Reproducible scenarios

While events can be sent to an interpreter using its queue() method, it can be very convenient to define and store scenarios, ie. sequences or traces of events, that can control the execution of a statechart.

Such scenarios are called stories in sismic, and can be used to accurately reproduce the execution of a statechart. They are also very instrumental for testing statecharts.

Writing stories

The module sismic.stories provides the building bricks to automate statechart execution. The key concept of this module is the notion of story, which is a reproducible sequence of events and pauses that control a statechart interpreter. For our running elevator example, a story may encode things like “first select the 4th floor, then wait 5 seconds, then select the 2th floor, then wait for another 10 seconds”. This would look as follows:

from sismic.stories import Story, Pause, Event

story = Story()
story.append(Event('floorSelected', floor=4))
story.append(Pause(5))
story.append(Event('floorSelected', floor=2))
story.append(Pause(10))

For syntactical convenience, the same story can also be written more compactly using a Python iterable:

story = Story([Event('floorSelected', floor=4),
               Pause(5),
               Event('floorSelected', floor=2),
               Pause(10)])

A instance of Story exhibits a tell() method that can tell the story to an interpreter. Using this method, you can easily reproduce a scenario.

# ...  (assume that some interpreter has been created for our elevator statechart)
assert isinstance(interpreter, Interpreter)

story.tell(interpreter)
print(interpreter.time, interpreter.context.get('current'))

After having told the story to the interpreter, we observe that 15 seconds have passed, and the elevator has moved to the ground floor.

15 0

While telling a whole story at once can be convenient, it is sometimes interesting to tell the story step by step. The tell_by_step() returns a generator that yields the object (either a pause or an event) that was told to the interpreter, and the result of calling execute().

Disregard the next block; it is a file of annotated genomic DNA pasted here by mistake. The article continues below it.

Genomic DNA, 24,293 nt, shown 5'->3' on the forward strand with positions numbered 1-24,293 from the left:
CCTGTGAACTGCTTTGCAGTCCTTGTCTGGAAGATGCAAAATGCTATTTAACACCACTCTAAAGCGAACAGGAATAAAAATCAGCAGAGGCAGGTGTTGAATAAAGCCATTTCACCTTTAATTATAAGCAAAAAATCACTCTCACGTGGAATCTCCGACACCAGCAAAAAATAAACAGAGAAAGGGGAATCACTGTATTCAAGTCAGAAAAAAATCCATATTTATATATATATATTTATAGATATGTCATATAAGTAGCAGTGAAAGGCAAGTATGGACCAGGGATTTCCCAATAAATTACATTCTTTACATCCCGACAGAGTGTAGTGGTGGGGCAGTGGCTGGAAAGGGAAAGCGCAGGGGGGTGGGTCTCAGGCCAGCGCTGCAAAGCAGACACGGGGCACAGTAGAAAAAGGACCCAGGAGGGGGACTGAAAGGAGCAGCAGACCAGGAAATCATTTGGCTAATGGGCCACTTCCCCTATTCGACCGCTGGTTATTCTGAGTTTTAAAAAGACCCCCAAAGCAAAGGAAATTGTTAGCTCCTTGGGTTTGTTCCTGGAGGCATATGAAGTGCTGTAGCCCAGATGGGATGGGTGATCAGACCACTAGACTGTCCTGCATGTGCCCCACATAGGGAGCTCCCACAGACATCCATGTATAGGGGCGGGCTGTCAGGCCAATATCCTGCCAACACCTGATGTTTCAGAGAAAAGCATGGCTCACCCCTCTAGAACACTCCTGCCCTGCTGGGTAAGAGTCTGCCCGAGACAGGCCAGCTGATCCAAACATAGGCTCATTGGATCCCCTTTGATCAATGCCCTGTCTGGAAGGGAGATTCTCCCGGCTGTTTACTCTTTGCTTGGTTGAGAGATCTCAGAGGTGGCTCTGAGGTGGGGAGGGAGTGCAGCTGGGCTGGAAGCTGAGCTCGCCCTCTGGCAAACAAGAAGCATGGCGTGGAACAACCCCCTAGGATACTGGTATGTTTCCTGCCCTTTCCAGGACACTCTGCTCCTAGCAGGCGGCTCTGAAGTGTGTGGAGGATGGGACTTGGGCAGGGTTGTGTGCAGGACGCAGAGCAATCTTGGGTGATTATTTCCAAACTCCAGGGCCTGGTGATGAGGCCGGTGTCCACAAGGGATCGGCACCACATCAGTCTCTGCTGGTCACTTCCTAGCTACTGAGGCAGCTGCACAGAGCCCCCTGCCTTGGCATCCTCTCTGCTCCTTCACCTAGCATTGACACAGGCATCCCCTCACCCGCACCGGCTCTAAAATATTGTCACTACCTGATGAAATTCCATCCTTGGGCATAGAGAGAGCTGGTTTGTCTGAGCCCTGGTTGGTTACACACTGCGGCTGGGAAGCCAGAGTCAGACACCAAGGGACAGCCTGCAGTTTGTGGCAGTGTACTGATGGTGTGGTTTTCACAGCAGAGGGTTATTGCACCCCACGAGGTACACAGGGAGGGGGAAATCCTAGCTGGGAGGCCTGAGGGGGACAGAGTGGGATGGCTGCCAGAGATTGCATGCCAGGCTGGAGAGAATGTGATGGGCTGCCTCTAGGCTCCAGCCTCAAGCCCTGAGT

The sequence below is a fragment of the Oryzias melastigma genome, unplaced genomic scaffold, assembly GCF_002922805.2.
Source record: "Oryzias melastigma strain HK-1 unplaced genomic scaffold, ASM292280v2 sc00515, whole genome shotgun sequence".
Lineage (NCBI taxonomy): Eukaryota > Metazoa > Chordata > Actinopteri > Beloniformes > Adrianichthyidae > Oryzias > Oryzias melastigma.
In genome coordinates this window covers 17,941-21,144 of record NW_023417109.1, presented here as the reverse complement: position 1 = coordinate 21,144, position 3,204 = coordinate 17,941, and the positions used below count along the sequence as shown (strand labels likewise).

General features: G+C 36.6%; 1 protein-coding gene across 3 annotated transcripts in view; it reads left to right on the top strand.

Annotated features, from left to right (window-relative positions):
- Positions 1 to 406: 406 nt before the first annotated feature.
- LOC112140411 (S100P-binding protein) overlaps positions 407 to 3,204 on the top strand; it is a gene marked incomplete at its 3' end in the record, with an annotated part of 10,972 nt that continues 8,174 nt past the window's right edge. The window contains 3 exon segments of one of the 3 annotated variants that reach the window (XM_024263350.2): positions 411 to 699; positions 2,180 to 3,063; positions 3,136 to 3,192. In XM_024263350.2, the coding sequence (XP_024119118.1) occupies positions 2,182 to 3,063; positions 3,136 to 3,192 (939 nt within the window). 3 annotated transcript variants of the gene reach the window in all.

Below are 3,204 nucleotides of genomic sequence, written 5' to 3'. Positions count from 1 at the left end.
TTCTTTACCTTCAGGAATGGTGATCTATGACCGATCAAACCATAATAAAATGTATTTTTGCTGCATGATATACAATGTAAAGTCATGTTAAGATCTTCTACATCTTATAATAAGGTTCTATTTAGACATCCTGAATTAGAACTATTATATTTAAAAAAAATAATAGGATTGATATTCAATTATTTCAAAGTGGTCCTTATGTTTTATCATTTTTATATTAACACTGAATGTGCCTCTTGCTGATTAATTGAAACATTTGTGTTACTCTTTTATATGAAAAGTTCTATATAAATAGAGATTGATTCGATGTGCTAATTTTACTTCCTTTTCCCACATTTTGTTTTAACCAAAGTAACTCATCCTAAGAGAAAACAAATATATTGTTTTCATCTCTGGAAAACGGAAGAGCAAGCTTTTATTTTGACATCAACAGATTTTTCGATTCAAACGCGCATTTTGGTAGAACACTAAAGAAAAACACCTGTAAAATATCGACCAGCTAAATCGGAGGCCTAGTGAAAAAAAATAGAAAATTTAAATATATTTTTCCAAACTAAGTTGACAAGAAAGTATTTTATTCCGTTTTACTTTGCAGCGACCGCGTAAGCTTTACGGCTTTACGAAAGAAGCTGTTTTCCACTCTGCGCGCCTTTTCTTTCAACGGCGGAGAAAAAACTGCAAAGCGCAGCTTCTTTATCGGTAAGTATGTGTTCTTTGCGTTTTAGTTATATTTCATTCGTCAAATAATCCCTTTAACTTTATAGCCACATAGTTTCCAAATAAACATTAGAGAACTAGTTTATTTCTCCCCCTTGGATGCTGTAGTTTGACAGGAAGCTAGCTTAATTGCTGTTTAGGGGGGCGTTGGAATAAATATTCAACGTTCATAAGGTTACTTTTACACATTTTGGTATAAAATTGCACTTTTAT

# Recreate the interpreter
interpreter = Interpreter(statechart)

for told, macrosteps in story.tell_by_step(interpreter):
    print(interpreter.time, told, interpreter.context.get('current'))
0 Event('floorSelected', floor=4) 4
5 Pause(5) 4
5 Event('floorSelected', floor=2) 2
15 Pause(10) 0

Storywriters

The module sismic.stories contains several helper methods to write stories. We expect this module to quickly growth and to provide many ways to automatically generate stories.

Currently, the module contains the following helpers:

sismic.stories.random_stories_generator(items, length=None, number=None)

A generator that returns random stories whose elements come from items. Parameter items can be any iterable containing events and/or pauses.

Parameters:
  • items (Sequence[Union[Event, Pause]]) – Items to pick from
  • length (Optional[int]) – Length of the story, or len(items)
  • number (Optional[int]) – number of stories to generate (None = infinite)
Return type:

Generator[Story, None, None]

Returns:

An infinite Story generator

sismic.stories.story_from_trace(trace)

Return a story that is built upon the given trace (a list of macro steps).

The story is composed of the same pauses and the same events than the ones that generated the given trace. The use case is when you want to reproduce the scenario of an observed behavior.

Notice that internal events are ignored.

Parameters:trace (Iterable[MacroStep]) – A list of MacroStep instances.
Return type:Story
Returns:A story